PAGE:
Aldonna R. Ambler, CMC, CSP has earned the right to be called THE GROWTH STRATEGIST™. She has won over 2 dozen national and statewide “entrepreneur of the year” awards for the resilient growth of her international businesses across 4 recessions. Her midsized BtoB service, technology, and distribution clients get on…and then stay on…the published lists of the fastest growing privately held companies. All of her own service businesses (strategic planning, executive advisory, growth financing, radio show, speaking, search) help privately held midsized companies achieve accelerated growth with sustained profitability.™ Ambler is in her 7th year hosting a weekly peer-to-peer-to-peer on line radio program at www.Business.VoiceAmerica.com and www.growthstrategistradioshow.com that features interviews with CEOs/Presidents of midsized companies (typically between $20 and 200 Mil/yr) sharing success tips about the growth strategy-of-the-week. She can be reached toll free at 1-888-Aldonna or at Aldonna@AMBLER.com
Do most family owned businesses have another layer of complexity when it comes to acquisitions? In my experience…yes. If there is a power struggle within the family, there can be conflicts over strategic priorities. Sometimes, the “next” generation feels compelled to prove that they are smart, capable, and more current. Wouldn’t it be impressive if he/she can execute an acquisition? If a bright young man feels emasculated by the way the family business operates, discussions about acquisitions can become very heated.
Plus, there are clearly some people who view having executed at least one acquisition as a rite of passage … some kind of sign that they are now true executives. You can almost hear the thunderous Tarzan yells and the pounding of clenched fists on big hairy chests in the background. The sociologists of this world might compare it to a hunter posing with one foot on his captured prey.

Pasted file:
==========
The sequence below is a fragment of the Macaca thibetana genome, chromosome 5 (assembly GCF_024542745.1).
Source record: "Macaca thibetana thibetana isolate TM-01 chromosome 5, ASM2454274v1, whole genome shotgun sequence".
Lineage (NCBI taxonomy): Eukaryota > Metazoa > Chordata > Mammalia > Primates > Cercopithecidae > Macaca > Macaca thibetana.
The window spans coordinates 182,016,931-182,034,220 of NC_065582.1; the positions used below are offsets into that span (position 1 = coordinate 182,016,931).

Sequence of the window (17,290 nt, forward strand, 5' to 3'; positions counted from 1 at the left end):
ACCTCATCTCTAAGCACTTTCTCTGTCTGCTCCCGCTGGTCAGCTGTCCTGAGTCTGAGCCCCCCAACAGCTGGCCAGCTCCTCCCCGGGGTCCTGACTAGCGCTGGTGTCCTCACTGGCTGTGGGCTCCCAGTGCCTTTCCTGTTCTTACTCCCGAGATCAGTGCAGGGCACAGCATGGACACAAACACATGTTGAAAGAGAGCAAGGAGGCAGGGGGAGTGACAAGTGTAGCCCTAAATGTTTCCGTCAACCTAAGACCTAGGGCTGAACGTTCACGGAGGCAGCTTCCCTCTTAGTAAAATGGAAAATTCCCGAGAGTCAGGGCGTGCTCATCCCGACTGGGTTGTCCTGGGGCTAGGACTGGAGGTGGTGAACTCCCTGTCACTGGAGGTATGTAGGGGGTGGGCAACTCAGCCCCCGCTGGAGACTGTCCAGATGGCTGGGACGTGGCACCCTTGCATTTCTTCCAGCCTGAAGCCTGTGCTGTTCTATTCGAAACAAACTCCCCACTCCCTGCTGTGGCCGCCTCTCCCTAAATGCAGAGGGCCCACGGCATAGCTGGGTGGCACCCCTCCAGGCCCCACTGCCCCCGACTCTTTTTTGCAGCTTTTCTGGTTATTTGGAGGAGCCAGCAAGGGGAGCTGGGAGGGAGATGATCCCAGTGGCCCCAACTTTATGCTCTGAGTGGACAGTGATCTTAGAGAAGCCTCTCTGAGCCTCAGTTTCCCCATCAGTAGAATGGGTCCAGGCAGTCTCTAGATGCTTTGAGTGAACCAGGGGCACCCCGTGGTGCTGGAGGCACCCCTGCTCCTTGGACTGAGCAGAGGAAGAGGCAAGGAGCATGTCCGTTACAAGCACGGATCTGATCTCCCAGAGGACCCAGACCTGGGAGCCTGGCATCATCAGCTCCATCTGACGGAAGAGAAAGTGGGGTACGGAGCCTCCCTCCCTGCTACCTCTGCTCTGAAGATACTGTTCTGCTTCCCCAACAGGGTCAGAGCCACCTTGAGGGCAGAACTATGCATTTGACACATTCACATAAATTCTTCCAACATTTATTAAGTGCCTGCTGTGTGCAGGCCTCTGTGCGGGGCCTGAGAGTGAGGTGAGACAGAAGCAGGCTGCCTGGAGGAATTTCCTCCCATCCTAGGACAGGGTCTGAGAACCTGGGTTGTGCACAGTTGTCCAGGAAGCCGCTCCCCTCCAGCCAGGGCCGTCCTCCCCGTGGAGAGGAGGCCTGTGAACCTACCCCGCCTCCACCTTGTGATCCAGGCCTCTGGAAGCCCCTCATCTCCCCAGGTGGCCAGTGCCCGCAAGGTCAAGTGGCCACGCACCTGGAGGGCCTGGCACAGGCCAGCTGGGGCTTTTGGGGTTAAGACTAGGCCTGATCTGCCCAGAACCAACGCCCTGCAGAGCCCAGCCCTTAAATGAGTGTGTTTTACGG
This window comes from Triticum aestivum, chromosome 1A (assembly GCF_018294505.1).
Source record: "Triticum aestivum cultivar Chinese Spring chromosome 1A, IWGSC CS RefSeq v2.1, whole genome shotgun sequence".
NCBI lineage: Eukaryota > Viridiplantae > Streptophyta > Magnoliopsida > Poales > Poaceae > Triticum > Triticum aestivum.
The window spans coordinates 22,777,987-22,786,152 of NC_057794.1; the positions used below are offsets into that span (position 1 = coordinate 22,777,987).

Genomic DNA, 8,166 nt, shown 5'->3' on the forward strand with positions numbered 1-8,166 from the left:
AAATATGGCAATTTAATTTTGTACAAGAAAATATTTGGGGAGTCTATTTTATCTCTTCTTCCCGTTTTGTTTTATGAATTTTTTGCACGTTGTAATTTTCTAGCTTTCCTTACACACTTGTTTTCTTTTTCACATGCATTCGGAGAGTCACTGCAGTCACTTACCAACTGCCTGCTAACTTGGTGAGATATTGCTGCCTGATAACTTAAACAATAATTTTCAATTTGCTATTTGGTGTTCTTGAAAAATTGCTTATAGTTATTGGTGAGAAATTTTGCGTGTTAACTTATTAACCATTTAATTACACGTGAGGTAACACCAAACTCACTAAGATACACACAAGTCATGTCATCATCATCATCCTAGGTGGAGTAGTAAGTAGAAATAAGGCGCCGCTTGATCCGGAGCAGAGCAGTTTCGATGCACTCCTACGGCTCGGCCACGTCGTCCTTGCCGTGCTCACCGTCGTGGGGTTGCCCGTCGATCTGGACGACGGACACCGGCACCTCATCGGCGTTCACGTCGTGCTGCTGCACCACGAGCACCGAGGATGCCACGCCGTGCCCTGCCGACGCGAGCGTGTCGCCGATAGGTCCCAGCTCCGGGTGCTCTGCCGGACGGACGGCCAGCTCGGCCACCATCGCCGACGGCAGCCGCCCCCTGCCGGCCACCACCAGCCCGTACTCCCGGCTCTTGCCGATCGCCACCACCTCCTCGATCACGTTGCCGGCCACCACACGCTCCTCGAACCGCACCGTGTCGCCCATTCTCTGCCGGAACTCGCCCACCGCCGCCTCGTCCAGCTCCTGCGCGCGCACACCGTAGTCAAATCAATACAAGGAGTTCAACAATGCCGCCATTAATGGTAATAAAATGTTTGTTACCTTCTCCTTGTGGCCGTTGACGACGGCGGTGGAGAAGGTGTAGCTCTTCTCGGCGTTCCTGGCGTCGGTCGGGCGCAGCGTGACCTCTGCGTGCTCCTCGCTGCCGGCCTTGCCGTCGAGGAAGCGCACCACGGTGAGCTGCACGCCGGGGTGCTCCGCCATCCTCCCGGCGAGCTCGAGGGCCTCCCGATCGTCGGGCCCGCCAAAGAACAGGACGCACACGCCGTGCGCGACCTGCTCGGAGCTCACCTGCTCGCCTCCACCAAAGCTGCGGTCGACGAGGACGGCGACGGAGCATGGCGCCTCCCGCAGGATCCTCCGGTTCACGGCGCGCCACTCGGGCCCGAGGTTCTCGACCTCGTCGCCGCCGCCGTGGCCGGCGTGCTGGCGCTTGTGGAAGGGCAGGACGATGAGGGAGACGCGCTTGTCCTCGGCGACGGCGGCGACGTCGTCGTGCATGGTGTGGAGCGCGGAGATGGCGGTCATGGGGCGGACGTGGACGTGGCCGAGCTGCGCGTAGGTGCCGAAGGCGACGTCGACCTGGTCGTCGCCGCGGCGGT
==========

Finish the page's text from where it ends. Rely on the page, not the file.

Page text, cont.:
Think about this. How do most acquisition discussions start in the first place? A Baby Boomer business owner is approaching retirement and wants to cash out. So he/she or a business broker contacts competitors to see who might be interested. If you really know your priorities before you are contacted, you know whether you were looking for more customers, improved technology, expanded services, or increased production capacity. If you aren’t centered, you can lose a great deal of time evaluating the entire company, getting to know people, being distracted from what you were supposed to be doing, etc.
I’ve been a growth strategy consultant for over 30 years now and I’ve noticed that the business owners who are centered and know their priorities don’t become as distracted when an acquisition opportunity comes their way. I’ve also noticed that they tend to offer to purchase assets rather than acquire entire enterprises. That way, they end up with the technology, production capacity, products, or customer base they really wanted without taking on the debt, unwanted inventory, or complex people issues of another company. They seem to recognize that employees from the other business will know they can apply for positions.